Larsia Fittkau



Small larvae, up to 5 mm long. Head yellow to brownish; antenna, especially segment 2, brown; body pale, even white. Head capsule oval; cephalic index about 0.6. Dorsally, DP small, not larger than dorsal setal pits; S8 and S7 very close, unaligned with S5 or DP. Ventrally S10 lateral to posterolateral to S9; VP larger than setal pits, posterior, posterolateral or mediolateral to S9, closer to S9 than S10, arranged diagonally, transversely, or in triangle, distant anteriorly to SSm. S5, S7 and SSm 3-4 multibranched, S8, S9 and S10 simple.


Long, 60% length of head, almost 3.5x as long as mandible. Antennal ratio 3.5-4.5. Basal segment about 10x as long as basal width, with ring organ at 0.45-0.65; segment 2 about 9.5x as long as wide, 2x as long as terminal segment. Style extending beyond middle of segment 4. Peg sensilla 1/2 length of segment 3. Blade and accessory blade of equal length, almost as long as flagellum; basal ring 2x as high as wide.


Strongly curved, gradually narrowed towards apex. Apical tooth 2.5x as long as maximum width, rather more than 1/3 mandible length. Inner tooth well developed; mola developed as large, low tooth; seta subdentalis large. Ventrolateral setae and ring organ aligned on outer margin of proximal 1/2 of mandible; setae 1 and 2 very close together.


Palp arising from substantial hyaline base; basal segment 4x as long as wide, with ring organ 0.5-0.6.


Without fringe of swim-setae. Anal tubules 3x as long as wide. Procercus 4-6x as long as wide, with 7 apical setae. Claws of posterior parapod all yellow and simple: larger claws with small spines on inner and/or outer margin.


Taxonomic Notes

Larsia belongs to the Pentaneurini: the pupa and adult of Larsia appear close to Zavrelimyia, but the larva less so. The simple small claws of the posterior parapod differentiate from many, but not all Zavrelimyia (q.v.). The much longer antenna in Larsia (3.5x mandible length v 2x) separates it from the otherwise very similar Telopelopia, The straight teeth of the ligula resembles those of Natarsia, as does the strong molar tooth of the mandible; however the well-developed inner mandibular tooth in Larsia differs. Typically for a pentaneurine, Larsia has S10 lateralmost, whereas Natarsia has the ventral pit lateral to S9 and S10. The arrangement of S9, S10 and VP, the ring organ position on the palp, and the ligula shape are unusually variable in Larsia.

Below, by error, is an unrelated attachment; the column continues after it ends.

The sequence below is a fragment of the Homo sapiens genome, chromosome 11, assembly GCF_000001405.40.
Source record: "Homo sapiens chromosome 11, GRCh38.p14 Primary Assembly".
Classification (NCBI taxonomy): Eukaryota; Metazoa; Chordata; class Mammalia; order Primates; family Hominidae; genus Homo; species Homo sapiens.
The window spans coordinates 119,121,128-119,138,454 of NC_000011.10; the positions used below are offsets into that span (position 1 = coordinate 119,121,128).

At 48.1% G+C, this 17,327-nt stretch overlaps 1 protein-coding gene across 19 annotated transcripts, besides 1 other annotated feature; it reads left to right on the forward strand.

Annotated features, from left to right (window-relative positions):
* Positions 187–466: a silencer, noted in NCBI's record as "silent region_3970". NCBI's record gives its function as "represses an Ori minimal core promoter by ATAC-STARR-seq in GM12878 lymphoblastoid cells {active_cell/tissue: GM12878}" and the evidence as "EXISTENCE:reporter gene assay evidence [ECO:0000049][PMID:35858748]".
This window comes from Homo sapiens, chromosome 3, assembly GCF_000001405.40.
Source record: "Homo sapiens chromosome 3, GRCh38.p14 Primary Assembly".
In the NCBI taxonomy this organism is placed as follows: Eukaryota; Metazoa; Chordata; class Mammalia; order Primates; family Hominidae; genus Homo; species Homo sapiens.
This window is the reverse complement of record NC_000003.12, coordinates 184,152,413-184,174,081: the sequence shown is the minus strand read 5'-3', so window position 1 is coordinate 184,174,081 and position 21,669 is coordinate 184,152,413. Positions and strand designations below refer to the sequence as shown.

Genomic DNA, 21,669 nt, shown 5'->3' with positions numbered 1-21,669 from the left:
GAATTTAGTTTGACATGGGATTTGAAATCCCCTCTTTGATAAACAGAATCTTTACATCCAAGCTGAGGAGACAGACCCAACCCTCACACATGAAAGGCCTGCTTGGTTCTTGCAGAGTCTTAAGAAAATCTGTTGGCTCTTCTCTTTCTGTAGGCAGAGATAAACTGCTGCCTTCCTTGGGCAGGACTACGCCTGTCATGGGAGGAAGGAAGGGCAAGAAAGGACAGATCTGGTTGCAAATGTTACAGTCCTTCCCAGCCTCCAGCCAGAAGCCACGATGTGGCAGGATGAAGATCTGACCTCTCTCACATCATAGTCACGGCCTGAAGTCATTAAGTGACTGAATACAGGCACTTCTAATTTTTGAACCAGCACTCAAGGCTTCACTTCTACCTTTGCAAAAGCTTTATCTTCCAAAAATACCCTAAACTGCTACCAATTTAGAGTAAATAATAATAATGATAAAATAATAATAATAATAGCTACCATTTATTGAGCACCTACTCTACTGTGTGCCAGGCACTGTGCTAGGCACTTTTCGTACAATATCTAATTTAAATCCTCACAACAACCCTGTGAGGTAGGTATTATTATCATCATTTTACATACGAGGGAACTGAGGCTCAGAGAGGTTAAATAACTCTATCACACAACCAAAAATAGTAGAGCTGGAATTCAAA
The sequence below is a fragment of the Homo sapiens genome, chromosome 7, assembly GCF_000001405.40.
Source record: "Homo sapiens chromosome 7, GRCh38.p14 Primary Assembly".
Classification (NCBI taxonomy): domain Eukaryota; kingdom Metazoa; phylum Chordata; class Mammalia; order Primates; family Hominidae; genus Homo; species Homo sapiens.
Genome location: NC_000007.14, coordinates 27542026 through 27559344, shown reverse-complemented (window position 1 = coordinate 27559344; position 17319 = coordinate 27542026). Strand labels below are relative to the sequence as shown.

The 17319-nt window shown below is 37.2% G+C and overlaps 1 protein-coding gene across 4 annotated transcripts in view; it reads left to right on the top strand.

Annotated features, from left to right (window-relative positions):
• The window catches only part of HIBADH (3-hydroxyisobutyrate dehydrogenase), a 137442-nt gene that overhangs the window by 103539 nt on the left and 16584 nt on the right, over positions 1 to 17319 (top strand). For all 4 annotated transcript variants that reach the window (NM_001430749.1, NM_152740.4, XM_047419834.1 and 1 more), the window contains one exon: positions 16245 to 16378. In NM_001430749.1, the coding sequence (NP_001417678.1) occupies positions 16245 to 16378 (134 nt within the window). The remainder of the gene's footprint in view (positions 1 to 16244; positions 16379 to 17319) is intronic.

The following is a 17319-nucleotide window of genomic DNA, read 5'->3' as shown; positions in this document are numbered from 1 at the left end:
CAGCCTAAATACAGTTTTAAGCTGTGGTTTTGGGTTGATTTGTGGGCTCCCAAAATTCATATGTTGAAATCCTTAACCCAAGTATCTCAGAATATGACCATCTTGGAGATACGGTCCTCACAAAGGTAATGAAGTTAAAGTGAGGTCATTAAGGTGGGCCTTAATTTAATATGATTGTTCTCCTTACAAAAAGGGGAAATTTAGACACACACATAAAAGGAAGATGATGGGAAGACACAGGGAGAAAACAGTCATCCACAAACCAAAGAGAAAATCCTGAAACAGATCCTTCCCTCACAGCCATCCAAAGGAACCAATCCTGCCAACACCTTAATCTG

Epler (2001) keys 6 named and unnamed species from s.e. USA, and provides notes on their ecology.

Ecological Notes

In the Holarctic, larvae of Larsia are moderately cold-stenothermic and occur in many habitats including springs, ditches, streams, small standing waters and the littoral zone of lakes. In the southern hemisphere, by contrast, Larsia larvae are associated with warm waters, both lotic and standing. In Florida, L. decolorata is associated often with eutrophic conditions.

The genus is distributed worldwide with 21 described species (Niitsuma, 2003). There are 7 named species from the Nearctic but more can be differentiated on the immature stages (Epler 2001). Nearctic L. planensis is known also from Hawai’i and central America. Larsia atrocincta and L. curticalcar are known from the western Palaearctic, and 2 (of the 7 in total) Afrotropical species, L. rutshuruiensis and L. teesdalei, are recorded also from Saudi Arabia. Larsia miyagasensis, from submerged fallen leaves in cold, clear streams in Fukushima and Kanagawa Prefectures, is the first Larsia reported from Japan (Niitsuma, 2001; 2003).

Three named species have been recorded and keyed from Central America (Sublette and Sasa, 1994), and two from the neotropics (Argentina, Brazil) but the immature stages are unknown for all. From south India, Roback and Coffman (1989) record a pupal exuvial Larsia and 2 exuviae referable to 'Genus nr. Larsia’. A widespread eurythermic Larsia species in Australia seems to be identical to the Oriental L. albiceps, which is abundant in warm waters in s.e. Asia.

web design by Pawn Kong at